In moving toward this pulpit to assume this awesome responsibility, it is strengthening to feel a meaningful squeeze of the hand by a prophet of God: “Marvin, I love you. Marvin, I sustain you.” How do I know President Kimball’s feelings? Because he takes the time to tell me. When was the last time, you might ask? Only yesterday.
One of life’s more common experiences is to be rated or graded. Youngsters learn quickly whether or not their actions are acceptable to parents. Rewards or punishments can be quickly administered in the home, and such grading or rating by parents has a lot to do with the formation of ideals in living.
Those who enter school embark on a long struggle to achieve the kinds of grades that will make them acceptable to those among whom they must live and work. Those who become involved in military activities are soon caught up in a myriad of inspections and ratings.
When we accept employment we quickly realize that we are graded by the responsibilities given and the wages paid. Superior work is rewarded with higher pay and greater opportunities.
Those who manufacture goods or merchandise or produce food are rated by a variety of consumer organizations. “Grade A” products bring higher prices.
As part of a free government, we see the grading of leaders at each election.
In the media, subscriptions to newspapers and magazines provide an immediate public rating of their effectiveness. Television is particularly vulnerable to the ratings and gradings of professional organizations. Programs with poor ratings are usually doomed.
And so it goes on and on in almost everything we do in life. We have a tendency to rate or grade others, and they do the same to us. If our perspective is proper, we use these ratings or gradings to motivate us to reach high levels of achievement and self-discipline. The whole concept of ratings enables us to set high goals and provides the challenge to us to achieve them.
In spite of this inborn desire to achieve, there remains an area where the attainment of high or good ratings seems to be ignored. I speak of the growing numbers of movies, books, magazines, theatrical productions, and television programs where efforts to glorify immorality or violence have become predominant. “Rated R” or “Rated X” has replaced the idealism of being “Rated A.”
I know that free expression is a vital part of the eternal principle of free agency and must be preserved and protected. I also know how certain forces use the freedom of speech to degrade or debase, and this constitutes perversion and enslavement. Because I recognize that there will always be opposition in all things, I suspect that we will not soon see the day when obscenity in its various forms will be entirely eliminated. But I have faith that it can be fully eliminated in the lives of quality individuals. I firmly believe that most thinking people can be inspired to strive for the A rating by choosing wholesome, worthwhile literature, art, and habits.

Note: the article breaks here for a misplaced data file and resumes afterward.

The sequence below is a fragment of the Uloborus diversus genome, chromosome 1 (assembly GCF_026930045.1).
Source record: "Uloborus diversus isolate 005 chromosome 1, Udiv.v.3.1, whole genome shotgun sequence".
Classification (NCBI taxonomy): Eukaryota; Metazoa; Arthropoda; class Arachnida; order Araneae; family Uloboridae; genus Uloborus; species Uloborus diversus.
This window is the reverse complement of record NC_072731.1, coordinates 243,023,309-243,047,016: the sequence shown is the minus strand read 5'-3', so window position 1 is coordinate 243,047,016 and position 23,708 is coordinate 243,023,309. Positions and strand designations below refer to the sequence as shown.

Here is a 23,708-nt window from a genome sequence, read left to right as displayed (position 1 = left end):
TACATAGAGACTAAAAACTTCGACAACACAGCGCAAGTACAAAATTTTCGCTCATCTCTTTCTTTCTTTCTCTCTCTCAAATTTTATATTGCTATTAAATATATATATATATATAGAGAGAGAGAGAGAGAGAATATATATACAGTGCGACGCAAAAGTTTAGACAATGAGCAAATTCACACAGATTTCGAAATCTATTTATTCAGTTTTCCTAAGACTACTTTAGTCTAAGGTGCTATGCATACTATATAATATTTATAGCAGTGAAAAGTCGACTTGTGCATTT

As each of us uses our free agency to choose the material that enters our lives, we ought to recognize that the battle between “Rated A” and “Rated X” is part of the war that began in heaven and is still being fought today. The enemy seeks any strategic or tactical foothold he can gain, and any bridgehead he attains becomes the launching point for the next encounter. The number of victories we allow him can seriously affect the final outcome of the struggle.
How does the adversary wage this battle? What are his tactics? Those who are fighting pornography and obscenity have helped us recognize some of his battle plans. They tell us that a person who becomes involved in obscenity soon acquires distorted views of personal conduct. He becomes unable to relate to others in a normal, healthy way. Like most other habits, an addictive effect begins to take hold of him. A diet of violence or pornography dulls the senses, and future exposures need to be rougher and more extreme. Soon the person is desensitized and is unable to react in a sensitive, caring, responsible manner, especially to those in his own home and family. Good people can become infested with this material and it can have terrifying, destructive consequences.
One such young man who became a casualty of this conflict was a respected husband and community member. Someone with whom he worked brought lurid bits of pornography and passed them around the office. At first it was treated as a joke, and those who viewed them kidded each other about such things of the world. This young man, however, mainly out of curiosity, thought he should study them carefully in case he might have occasion to help others combat such evils of the world. As he looked at the items more and more frequently, he was overcome by a spirit of the adversary that he did not recognize. Soon he sought more pornographic materials from his fellow employee, and the two of them began to spend more time discussing these evil things.
Still thinking he was becoming enlightened as to the ways of the world so that he could be a stronger influence for good among his friends, this young man became trapped by his own ignorance of the enemy’s ways. His associate convinced him that he should experiment with the actions portrayed in the materials he was viewing. With his spiritual sensitivity dulled, he agreed, and he approached his wife with the idea. She was surprised and shocked by his suggestions, and when he continued his insensitive pleas, she finally refused to have anything to do with him. In his distorted condition he sought gratification elsewhere, and in the end he lost her, his family, and his self-respect.
The scriptures help us understand the strategy and tactics of the enemy. Nephi in the Book of Mormon saw the conflict of our day and tells us plainly:
“For behold, at that day shall he rage in the hearts of the children of men, and stir them up to anger against that which is good.